Achieving a high hitrate

Now that Varnish is up and running you can access your web application through Varnish. Unless your application is specifically written to work behind a web accelerator you’ll probably need to do some changes to either the configuration or the application in order to get a high hitrate in Varnish.

Varnish will not cache your data unless it’s absolutely sure it is safe to do so. So, for you to understand how Varnish decides if and how to cache a page, we’ll guide you through a couple of tools that you should find useful to understand what is happening in your Varnish setup.

Note that you need a tool to see the HTTP headers that fly between Varnish and the backend. On the Varnish server, the easiest way to do this is to use varnishlog and varnishtop but sometimes a client-side tool makes sense. Here are the ones we commonly use.

Tool: varnishtop

You can use varnishtop to identify what URLs are hitting the backend the most. varnishtop -i BereqURL is an essential command, showing you the top requests Varnish is sending to the backend. You can see some other examples of varnishtop usage in Statistics.

Tool: varnishlog

When you have identified an URL which is frequently sent to the backend you can use varnishlog to have a look at the request. varnishlog -q 'ReqURL ~ "^/foo/bar"' will show you the requests coming from the client matching /foo/bar.

For more information on how varnishlog works please see Logging in Varnish or then man page.

Tool: lwp-request

lwp-request is tool that is a part of The World-Wide Web library for Perl. It’s a couple of really basic programs that can execute an HTTP request and show you the result. We mostly use the two programs, GET and HEAD. was the first site to use Varnish and the people running Varnish there are quite clueful. So it’s interesting to look at their HTTP Headers. Let’s send a GET request for their home page:

$ GET -H 'Host:' -Used
User-Agent: lwp-request/5.834 libwww-perl/5.834

200 OK
Cache-Control: must-revalidate
Refresh: 600
Title: VG Nett - Forsiden - VG Nett
X-Age: 463
X-Cache: HIT
X-Rick-Would-Never: Let you down
X-VG-Jobb: Merk:HeaderNinja
X-VG-WebCache: joanie
X-VG-WebServer: leon

OK. Lets look at what GET does. GET usually sends off HTTP 0.9 requests, which lack the ‘Host’ header. So we add a ‘Host’ header with the ‘-H’ option. ‘-U’ print request headers, ‘-s’ prints response status, ‘-e’ prints response headers and ‘-d’ discards the actual content. We don’t really care about the content, only the headers.

As you can see, VG adds quite a bit of information in their headers. Some of the headers, like the ‘X-Rick-Would-Never’ are specific to and their somewhat odd sense of humour. Others, like the ‘X-VG-Webcache’ are for debugging purposes.

So, to check whether a site sets cookies for a specific URL, just do:

GET -Used |grep ^Set-Cookie

Tool: Live HTTP Headers

There is also a plugin for Firefox called Live HTTP Headers. This plugin can show you what headers are being sent and received. Live HTTP Headers can be found at or by googling “Live HTTP Headers”.

The role of HTTP Headers

Along with each HTTP request and response comes a bunch of headers carrying metadata. Varnish will look at these headers to determine if it is appropriate to cache the contents and how long Varnish can keep the content cached.

Please note that when Varnish considers these headers Varnish actually considers itself part of the actual webserver. The rationale being that both are under your control.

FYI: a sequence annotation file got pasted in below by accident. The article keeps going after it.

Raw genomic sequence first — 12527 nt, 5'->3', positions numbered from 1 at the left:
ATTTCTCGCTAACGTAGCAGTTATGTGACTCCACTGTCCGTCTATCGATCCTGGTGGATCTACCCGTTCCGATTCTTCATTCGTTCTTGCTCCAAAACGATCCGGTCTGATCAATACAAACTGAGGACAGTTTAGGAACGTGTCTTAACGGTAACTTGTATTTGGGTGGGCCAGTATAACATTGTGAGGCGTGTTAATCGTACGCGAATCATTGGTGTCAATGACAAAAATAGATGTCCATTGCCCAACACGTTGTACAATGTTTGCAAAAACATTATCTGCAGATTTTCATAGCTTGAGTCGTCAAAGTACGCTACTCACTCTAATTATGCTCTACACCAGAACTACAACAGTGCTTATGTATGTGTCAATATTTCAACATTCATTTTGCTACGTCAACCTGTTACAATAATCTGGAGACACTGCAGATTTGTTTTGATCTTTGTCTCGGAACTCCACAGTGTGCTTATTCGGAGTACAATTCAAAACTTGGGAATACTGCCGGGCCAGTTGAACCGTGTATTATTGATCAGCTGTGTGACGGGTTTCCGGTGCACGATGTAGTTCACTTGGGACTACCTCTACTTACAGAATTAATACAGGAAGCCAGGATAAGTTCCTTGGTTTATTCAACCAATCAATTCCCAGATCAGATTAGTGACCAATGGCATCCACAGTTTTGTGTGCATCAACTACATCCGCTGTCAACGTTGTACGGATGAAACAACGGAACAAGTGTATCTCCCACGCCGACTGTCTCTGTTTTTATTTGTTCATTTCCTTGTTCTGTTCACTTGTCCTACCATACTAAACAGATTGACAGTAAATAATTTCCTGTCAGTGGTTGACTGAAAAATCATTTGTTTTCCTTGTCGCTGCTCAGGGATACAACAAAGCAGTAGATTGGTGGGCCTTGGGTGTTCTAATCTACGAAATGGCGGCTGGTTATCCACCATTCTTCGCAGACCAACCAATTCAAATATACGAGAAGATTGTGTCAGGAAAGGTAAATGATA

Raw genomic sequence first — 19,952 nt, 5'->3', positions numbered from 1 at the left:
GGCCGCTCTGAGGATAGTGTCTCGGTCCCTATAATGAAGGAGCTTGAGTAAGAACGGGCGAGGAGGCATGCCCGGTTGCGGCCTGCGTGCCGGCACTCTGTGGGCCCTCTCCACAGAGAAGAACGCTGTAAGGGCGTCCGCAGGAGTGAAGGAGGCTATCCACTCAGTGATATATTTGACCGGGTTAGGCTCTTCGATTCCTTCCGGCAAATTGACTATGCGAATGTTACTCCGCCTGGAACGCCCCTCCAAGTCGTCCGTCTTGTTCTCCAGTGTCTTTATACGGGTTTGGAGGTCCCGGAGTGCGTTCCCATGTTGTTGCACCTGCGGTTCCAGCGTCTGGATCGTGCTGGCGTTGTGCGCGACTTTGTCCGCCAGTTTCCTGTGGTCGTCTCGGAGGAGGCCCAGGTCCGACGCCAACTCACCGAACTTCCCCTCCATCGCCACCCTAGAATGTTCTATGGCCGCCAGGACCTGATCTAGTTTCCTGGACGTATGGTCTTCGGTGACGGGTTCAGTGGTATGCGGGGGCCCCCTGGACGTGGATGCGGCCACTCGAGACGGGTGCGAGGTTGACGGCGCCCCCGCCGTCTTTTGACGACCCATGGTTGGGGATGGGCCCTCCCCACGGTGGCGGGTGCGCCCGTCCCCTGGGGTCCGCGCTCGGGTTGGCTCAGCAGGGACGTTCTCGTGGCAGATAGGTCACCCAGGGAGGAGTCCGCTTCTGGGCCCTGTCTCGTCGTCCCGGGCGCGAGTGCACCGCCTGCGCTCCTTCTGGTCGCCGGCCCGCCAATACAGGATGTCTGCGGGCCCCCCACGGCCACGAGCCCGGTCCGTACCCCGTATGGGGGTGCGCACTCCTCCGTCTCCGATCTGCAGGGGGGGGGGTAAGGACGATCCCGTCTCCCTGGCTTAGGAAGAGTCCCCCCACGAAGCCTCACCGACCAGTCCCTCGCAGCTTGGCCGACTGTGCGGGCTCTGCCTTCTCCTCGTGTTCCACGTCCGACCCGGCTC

The term surrogate origin cache is not really well defined by the IETF or RFC 2616 so the various ways Varnish works might differ from your expectations.

Let’s take a look at the important headers you should be aware of:


Varnish will, in the default configuration, not cache an object coming from the backend with a ‘Set-Cookie’ header present. Also, if the client sends a Cookie header, Varnish will bypass the cache and go directly to the backend.

This can be overly conservative. A lot of sites use Google Analytics (GA) to analyze their traffic. GA sets a cookie to track you. This cookie is used by the client side javascript and is therefore of no interest to the server.

Cookies from the client

For a lot of web applications it makes sense to completely disregard the cookies unless you are accessing a special part of the web site. This VCL snippet in vcl_recv will disregard cookies unless you are accessing /admin/:

if (!(req.url ~ "^/admin/")) {
    unset req.http.Cookie;

Quite simple. If, however, you need to do something more complicated, like removing one out of several cookies, things get difficult. Unfortunately Varnish doesn’t have good tools for manipulating the Cookies. We have to use regular expressions to do the work. If you are familiar with regular expressions you’ll understand whats going on. If you aren’t we recommend that you either pick up a book on the subject, read through the pcre2pattern man page, or read through one of many online guides.

Lets use the Varnish Software (VS) web as an example here. Very simplified the setup VS uses can be described as a Drupal-based backend with a Varnish cache in front. VS uses some cookies for Google Analytics tracking and similar tools. The cookies are all set and used by Javascript. Varnish and Drupal doesn’t need to see those cookies and since Varnish will cease caching of pages when the client sends cookies Varnish will discard these unnecessary cookies in VCL.

In the following VCL we discard all cookies that start with an underscore:

# Remove has_js and Google Analytics __* cookies.
set req.http.Cookie = regsuball(req.http.Cookie, "(^|;\s*)(_[_a-z]+|has_js)=[^;]*", "");
# Remove a ";" prefix, if present.
set req.http.Cookie = regsub(req.http.Cookie, "^;\s*", "");

Lets look at an example where we remove everything except the cookies named “COOKIE1” and “COOKIE2” and you can marvel at the “beauty” of it:

sub vcl_recv {
    if (req.http.Cookie) {
        set req.http.Cookie = ";" + req.http.Cookie;
        set req.http.Cookie = regsuball(req.http.Cookie, "; +", ";");
        set req.http.Cookie = regsuball(req.http.Cookie, ";(COOKIE1|COOKIE2)=", "; \1=");
        set req.http.Cookie = regsuball(req.http.Cookie, ";[^ ][^;]*", "");
        set req.http.Cookie = regsuball(req.http.Cookie, "^[; ]+|[; ]+$", "");

        if (req.http.Cookie == "") {
            unset req.http.Cookie;